Thesis (Ph.D., Adult & Organizational Learning & Leadership - M.S. & Specialist)--University of Idaho, June 2014 | Since 2000, refugees have come to the United States from more than 60 countries across the world (HHS, 2012). Once refugees arrive in the United States, their adjustment is affected by cultural, socio-economic, and literacy barriers (Baird, 2012; Frye, 1991). These barriers also may hinder their ability to practice healthy behaviors or seek healthcare for themselves and their children (Edberg, Cleary, & Vyas, 2011). The complexity of the experience is often compounded for refugee women (Deacon & Sullivan, 2009). Understanding and addressing the history, cultural values, and challenges refugee women face are essential in dealing with their healthcare concerns (Leininger & McFarland, 2002). Many programs strive to address health concerns in a culturally competent manner, responding to the specific healthcare needs of refugee women. However, these programs may not always meet their objectives due to misunderstanding and unintentional ethnocentric methods (Peek et al., 2010).
This study explored the experience of refugee women who are participating in a perinatal nutrition program. A conceptual framework guided the study that included aspects of Culture Care Theory (Leininger and McFarland, 2002) and Health Belief Model (Pender et al., 2002). This was a qualitative study, based on the ethnonursing research design, utilizing focus group interviews with refugee women who participate in a perinatal health education program related to diet and nutrition. Eight women who were pregnant or recently delivered a baby and who had participated in a nutrition education program participated in the study as key informants. The women were from 21 to 37 years of age and had from one to five children. Their countries of origin were located in the Middle East, Asia and Africa. General informants included a refugee woman who was familiar with the refugee population but had not attended the nutrition classes and four healthcare professionals who worked closely with refugee women. The four healthcare professionals included two registered nurses, a nurse practitioner and a social worker.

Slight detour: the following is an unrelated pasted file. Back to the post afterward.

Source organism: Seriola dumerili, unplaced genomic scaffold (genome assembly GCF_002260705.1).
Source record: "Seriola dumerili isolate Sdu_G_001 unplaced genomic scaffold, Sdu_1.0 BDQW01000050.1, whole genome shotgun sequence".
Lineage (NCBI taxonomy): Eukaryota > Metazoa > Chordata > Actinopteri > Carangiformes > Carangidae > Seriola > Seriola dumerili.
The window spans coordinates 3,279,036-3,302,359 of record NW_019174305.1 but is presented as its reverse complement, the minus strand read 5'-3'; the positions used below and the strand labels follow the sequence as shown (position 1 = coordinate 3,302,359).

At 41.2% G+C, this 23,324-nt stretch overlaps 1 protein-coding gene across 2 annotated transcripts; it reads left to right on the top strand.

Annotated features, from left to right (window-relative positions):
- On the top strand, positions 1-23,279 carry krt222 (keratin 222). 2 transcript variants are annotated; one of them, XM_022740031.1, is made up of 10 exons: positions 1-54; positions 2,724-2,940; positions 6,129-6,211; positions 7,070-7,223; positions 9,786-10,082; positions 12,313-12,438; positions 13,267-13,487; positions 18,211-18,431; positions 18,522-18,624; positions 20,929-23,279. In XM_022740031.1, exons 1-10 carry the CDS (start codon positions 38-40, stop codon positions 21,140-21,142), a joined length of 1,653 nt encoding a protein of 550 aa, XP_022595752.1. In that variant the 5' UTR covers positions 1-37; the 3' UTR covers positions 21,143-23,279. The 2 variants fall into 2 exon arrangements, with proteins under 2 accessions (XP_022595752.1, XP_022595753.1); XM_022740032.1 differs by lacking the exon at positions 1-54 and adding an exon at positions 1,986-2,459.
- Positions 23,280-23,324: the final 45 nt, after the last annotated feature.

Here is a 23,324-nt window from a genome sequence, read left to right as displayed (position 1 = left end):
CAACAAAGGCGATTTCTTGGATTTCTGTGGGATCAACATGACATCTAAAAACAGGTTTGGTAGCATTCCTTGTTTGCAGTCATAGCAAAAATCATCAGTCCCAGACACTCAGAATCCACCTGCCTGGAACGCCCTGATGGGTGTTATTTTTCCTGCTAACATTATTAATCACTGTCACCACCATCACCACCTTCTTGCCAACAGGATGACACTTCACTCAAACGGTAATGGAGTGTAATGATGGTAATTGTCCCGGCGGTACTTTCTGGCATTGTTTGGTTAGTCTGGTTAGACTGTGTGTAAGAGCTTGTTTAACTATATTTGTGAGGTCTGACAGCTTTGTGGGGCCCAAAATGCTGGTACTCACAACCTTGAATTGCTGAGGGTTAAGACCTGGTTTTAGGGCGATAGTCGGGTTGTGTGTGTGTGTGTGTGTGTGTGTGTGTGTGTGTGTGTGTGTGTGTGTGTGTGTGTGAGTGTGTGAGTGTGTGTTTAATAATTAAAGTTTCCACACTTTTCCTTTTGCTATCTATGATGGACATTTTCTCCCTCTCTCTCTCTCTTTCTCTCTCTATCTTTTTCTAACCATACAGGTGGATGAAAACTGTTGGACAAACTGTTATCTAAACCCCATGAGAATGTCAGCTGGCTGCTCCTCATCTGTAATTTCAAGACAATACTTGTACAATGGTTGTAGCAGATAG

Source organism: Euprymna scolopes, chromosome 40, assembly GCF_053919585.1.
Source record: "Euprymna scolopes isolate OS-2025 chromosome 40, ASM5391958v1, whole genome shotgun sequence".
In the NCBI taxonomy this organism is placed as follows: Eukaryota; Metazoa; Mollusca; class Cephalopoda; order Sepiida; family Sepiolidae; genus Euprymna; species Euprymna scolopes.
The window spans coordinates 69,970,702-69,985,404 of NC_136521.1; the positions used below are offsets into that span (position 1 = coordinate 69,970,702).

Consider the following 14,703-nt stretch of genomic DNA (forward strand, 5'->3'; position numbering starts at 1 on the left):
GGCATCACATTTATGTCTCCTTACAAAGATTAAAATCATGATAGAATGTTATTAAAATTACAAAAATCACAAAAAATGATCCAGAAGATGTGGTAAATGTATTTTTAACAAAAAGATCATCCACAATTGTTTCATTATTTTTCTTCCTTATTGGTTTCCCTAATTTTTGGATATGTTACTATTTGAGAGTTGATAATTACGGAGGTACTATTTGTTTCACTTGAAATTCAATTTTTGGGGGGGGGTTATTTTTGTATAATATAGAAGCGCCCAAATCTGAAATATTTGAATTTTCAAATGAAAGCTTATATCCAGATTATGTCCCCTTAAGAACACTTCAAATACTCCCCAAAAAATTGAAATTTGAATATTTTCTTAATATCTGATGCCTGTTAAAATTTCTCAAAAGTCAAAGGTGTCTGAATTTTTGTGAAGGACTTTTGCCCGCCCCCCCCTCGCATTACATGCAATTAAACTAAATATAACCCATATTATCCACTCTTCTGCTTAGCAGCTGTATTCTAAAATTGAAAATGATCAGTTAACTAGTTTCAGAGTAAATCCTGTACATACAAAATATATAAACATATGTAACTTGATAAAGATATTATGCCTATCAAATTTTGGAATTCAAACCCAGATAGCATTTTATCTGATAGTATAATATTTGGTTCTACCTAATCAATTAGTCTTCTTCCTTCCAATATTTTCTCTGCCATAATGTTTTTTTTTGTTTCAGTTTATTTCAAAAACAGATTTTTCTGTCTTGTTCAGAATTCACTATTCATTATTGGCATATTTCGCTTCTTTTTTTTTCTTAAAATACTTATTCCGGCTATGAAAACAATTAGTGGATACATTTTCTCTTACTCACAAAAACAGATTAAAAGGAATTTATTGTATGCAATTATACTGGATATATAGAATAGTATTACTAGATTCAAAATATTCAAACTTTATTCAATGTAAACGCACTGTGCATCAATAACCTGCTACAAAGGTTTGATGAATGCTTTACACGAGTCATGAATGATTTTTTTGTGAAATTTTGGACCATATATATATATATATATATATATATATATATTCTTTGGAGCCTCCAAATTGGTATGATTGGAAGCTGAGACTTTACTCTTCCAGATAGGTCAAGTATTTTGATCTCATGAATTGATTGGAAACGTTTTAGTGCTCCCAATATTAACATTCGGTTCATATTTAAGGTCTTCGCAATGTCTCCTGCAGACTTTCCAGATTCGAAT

Two major theme clusters encompassed the participants' statements related to the women's experiences in the nutrition classes and their assimilation of the information learned at the classes. The first theme included culture care factors which affected their learning and diet choices. The factors addressed by the women were kinship and social factors, economic factors, education, religion, and factors related to environment or context. The second theme cluster focused on cues to action, perceived barriers, and perceived benefits to incorporating the recommended health behaviors. This cluster included what they viewed as relevant new information, the processes of the women utilized in learning new information and adapting their diets, their need to address their traditional choices and practices, and suggestions for improving the classes.
This study is significant in providing some insight into the experience of refugee women who attend perinatal education classes related to nutrition and diet and their beliefs and values, which influence diet choices. Implications related to this study included awareness of the factors affecting the women's learning about nutrition, their impact on the women's diet choices and healthy behaviors, and the role cultural proficiency can play in achieving better outcomes for this vulnerable population. Strategies for improvement of nutrition education among this population and increased advocacy were suggested. More research is needed to understanding the health needs of this group and the cultural factors impacting their health behaviors, as well as identifying teaching and learning strategies which are effective in addressing these topics.